The death knell of traditional media

3 Facts and a Conclusion:

Journalism and advertising is all about packaging the news in a consumable fashion, but social media seems to be reshaping the way we consume news:

Fact 1: Web traffic to the blog pages of the top 10 online newspapers grew 210 percent year over year in December (Source: Nielsen Net Ratings)

Fact 2: TIME Inc. lays off nearly 300 (Source: New York Times)

Also, “both Time and People are scaling back their practice of using several correspondents to report and write a single article.”

Fact 3: TIME redesigns home page with prominent focus on blogs/bloggers:

Check it out here.

Conclusion: I guess it was a foregone conclusion as to the decline of traditional media, but does this indicate the death knell for traditional media. Will all journalists start blogging and stop writing long winded articles? I guess not, but it’s definitely an interesting thought.

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  1. Mario Sundar

    You guys have a nice discussion going there, D & M.

    I totally agree that brand-name information giants are going to rule the roost. However, I think these giants are more nimble than we give them credit for.

    Take a look at techmeme and you’ll see a slew of traditional media giants, starting with NYT, luring the early tech adopters with their feeds and blog style coverage.

  2. Mario Vellandi

    I see partnerships as the catalyst for greater informational brands.
    It could be from:
    – Greater syndication of different publications within a conglomerate
    – Negotiating time/piece contracts for superstar journalists, or hell lets take a step further: bloggers with a large number of readers, functional expertise (scientists, doctors, engineers, sociologists…) and an exceptional writing style. Take out the middleman journalist and cut the process time from story prospect to publication (when applicable).
    – Cross-channel (finance, health, arts…) content syndication outside the company, for publications that serve diverse topics. I’m unsure if the following was an extra-company JV, but I did appreciate how CNN brought in Business 2.0 for its Money section (positioning aside).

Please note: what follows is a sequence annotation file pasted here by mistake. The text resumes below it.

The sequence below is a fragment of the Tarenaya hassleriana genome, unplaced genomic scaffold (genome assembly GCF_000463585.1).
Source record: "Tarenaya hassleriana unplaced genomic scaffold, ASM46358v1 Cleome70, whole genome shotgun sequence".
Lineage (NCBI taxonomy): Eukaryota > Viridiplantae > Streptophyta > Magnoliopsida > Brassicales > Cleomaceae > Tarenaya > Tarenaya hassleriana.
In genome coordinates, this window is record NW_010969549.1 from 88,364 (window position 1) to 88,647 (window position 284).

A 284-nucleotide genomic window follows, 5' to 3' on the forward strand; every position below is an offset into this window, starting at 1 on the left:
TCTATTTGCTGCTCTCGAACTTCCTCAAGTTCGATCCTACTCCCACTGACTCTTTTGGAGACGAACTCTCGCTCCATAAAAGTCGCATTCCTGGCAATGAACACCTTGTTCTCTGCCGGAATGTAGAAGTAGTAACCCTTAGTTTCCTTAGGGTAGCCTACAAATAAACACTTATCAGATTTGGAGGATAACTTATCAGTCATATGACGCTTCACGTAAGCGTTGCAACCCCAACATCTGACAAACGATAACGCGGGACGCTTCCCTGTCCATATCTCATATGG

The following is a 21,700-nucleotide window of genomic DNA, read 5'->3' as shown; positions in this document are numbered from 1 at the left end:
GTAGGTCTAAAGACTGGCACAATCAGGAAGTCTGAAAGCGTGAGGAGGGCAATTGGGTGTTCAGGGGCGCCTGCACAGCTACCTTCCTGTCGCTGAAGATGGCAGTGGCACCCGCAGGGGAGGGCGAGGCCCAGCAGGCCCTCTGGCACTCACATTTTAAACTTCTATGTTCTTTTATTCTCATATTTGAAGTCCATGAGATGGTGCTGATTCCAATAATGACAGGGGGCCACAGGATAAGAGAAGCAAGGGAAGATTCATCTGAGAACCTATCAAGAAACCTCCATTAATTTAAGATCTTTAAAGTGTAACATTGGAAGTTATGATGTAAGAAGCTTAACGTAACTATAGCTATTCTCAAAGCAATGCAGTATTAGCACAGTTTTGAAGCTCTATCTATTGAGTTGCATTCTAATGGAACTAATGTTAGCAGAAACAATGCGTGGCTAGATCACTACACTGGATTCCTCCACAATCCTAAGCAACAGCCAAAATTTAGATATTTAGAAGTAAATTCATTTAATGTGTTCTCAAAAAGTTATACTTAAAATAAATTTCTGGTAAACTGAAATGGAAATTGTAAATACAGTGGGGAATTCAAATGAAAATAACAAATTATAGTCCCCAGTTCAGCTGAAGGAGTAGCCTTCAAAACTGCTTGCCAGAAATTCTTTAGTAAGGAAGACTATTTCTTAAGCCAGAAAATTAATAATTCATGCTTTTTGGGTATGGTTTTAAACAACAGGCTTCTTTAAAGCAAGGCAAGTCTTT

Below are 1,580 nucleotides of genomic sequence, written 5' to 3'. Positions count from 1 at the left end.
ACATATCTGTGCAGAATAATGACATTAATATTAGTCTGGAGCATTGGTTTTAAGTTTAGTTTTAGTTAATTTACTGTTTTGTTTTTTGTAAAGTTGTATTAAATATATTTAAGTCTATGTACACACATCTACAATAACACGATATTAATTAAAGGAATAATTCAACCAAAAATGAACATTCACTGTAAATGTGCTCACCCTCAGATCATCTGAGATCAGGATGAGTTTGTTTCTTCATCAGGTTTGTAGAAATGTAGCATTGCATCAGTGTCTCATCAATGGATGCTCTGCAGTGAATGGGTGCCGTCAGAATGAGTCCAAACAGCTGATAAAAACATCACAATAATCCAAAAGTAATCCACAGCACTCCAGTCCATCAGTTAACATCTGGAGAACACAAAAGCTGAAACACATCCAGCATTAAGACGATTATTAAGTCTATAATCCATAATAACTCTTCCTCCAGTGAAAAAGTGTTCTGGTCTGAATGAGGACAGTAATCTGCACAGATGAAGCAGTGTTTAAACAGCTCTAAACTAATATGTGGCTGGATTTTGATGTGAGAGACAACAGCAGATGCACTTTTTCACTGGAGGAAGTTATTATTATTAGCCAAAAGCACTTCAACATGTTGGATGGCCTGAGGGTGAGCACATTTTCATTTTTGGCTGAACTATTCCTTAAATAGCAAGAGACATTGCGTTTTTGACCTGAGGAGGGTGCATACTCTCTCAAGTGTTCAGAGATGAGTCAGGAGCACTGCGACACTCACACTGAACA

That’s just for the sourcing. Some companies already have products, such as the Economist with their pocket guides or Playboy with their various merchandise and media, that they can pursue additional sales for, in these customized and anonymous distribution channels.

  3. damon billian

    Hi Mario V.,

    I agree:) Let’s not forget money is to be made with these companies, which means that they aren’t going to willingly lose the battle w/out a fight. I also think they have tremendous resources (capital, people) that can overcome some obstacles. If anything holds these companies back, at least IMHO, is that they tend to take to long to implement these changes because of a bureaucratic nature…

  4. Mario Vellandi

    Major media will offer more feeds so that we can subscribe and skim better than we did with the older media. They’ll make compelling short copy to draw us in with links in readers, to the bigger story on the site.
    To better bridge both online and offline, they’ll draw from the best practices of CNN, BBC, Fast Company, and NPR among others. Lastly we’ll see more partnerships and content syndication to reduce expenses.

  5. damon billian

    Hi Mario,

    Even though I believe in RSS & readers, I still visit sites the old-fashioned way very often (type in the url). It makes me feel like I am not being lazy & let’s me keep my typing skills sharp;-) As the number of sites I am starting to skim is growing, I do think I will be making a major shift (using a reader again) to digesting information in that format.

    Tagging, at least if you’re not dealing with tagging spam, is probably another way that I could skim material as well.

  6. Mario Sundar


    Are you a Google Reader user. As an avid user, I have the exact same feeling of “skimming past things much more readily” while reading my RSS feeds on Google Reader.

    Welcome to the future. Imagine having tablet PCs that really afford the opportunity to skim past web pages and RSS feeds much like we would in a book. Hopefully, we should see that sometime soon.

  7. Damon Billian

    Hmmm….I think traditional media & social media will coexist. I don’t think the big companies are going anywhere ….but I think that they will change their ways to become more like the new media. I think there are some very obvious benefits to blogging & I would actually like to see someone trained in journalism to do more “real” reporting via the blogosphere (I guess it is more of an accountability issue?)

    As I spend a great deal of time on the web, I do say that the one thing I like about traditional print is that I can skim past things much more readily. Having something in your hands is somewhat more “tangible”…I think it is still fun to flip pages…

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